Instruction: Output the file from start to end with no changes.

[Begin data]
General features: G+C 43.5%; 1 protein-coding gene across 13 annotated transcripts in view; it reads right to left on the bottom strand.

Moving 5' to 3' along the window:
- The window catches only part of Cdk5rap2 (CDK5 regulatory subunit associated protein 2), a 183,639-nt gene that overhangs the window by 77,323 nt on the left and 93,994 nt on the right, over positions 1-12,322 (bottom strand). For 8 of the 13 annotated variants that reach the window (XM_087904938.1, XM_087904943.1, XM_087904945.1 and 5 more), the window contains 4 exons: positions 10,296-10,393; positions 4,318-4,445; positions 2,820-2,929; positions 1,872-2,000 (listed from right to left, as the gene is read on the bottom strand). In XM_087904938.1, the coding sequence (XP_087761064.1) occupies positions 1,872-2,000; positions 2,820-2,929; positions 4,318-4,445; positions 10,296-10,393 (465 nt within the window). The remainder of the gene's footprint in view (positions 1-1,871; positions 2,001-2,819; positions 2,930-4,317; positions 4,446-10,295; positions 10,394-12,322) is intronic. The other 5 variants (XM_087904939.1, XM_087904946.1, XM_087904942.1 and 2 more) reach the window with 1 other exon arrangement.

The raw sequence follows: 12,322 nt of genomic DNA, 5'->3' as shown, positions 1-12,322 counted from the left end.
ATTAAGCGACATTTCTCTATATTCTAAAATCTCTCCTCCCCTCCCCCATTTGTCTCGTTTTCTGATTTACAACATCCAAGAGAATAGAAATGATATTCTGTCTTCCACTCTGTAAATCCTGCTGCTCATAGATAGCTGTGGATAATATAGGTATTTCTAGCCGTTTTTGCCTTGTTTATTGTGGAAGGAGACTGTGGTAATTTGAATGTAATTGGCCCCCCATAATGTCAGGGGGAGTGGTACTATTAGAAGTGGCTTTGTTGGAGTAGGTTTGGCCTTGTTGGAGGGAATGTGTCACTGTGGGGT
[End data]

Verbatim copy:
General features: G+C 43.5%; 1 protein-coding gene across 13 annotated transcripts in view; it reads right to left on the bottom strand.

Moving 5' to 3' along the window:
- The window catches only part of Cdk5rap2 (CDK5 regulatory subunit associated protein 2), a 183,639-nt gene that overhangs the window by 77,323 nt on the left and 93,994 nt on the right, over positions 1-12,322 (bottom strand). For 8 of the 13 annotated variants that reach the window (XM_087904938.1, XM_087904943.1, XM_087904945.1 and 5 more), the window contains 4 exons: positions 10,296-10,393; positions 4,318-4,445; positions 2,820-2,929; positions 1,872-2,000 (listed from right to left, as the gene is read on the bottom strand). In XM_087904938.1, the coding sequence (XP_087761064.1) occupies positions 1,872-2,000; positions 2,820-2,929; positions 4,318-4,445; positions 10,296-10,393 (465 nt within the window). The remainder of the gene's footprint in view (positions 1-1,871; positions 2,001-2,819; positions 2,930-4,317; positions 4,446-10,295; positions 10,394-12,322) is intronic. The other 5 variants (XM_087904939.1, XM_087904946.1, XM_087904942.1 and 2 more) reach the window with 1 other exon arrangement.

The raw sequence follows: 12,322 nt of genomic DNA, 5'->3' as shown, positions 1-12,322 counted from the left end.
ATTAAGCGACATTTCTCTATATTCTAAAATCTCTCCTCCCCTCCCCCATTTGTCTCGTTTTCTGATTTACAACATCCAAGAGAATAGAAATGATATTCTGTCTTCCACTCTGTAAATCCTGCTGCTCATAGATAGCTGTGGATAATATAGGTATTTCTAGCCGTTTTTGCCTTGTTTATTGTGGAAGGAGACTGTGGTAATTTGAATGTAATTGGCCCCCCATAATGTCAGGGGGAGTGGTACTATTAGAAGTGGCTTTGTTGGAGTAGGTTTGGCCTTGTTGGAGGGAATGTGTCACTGTGGGGT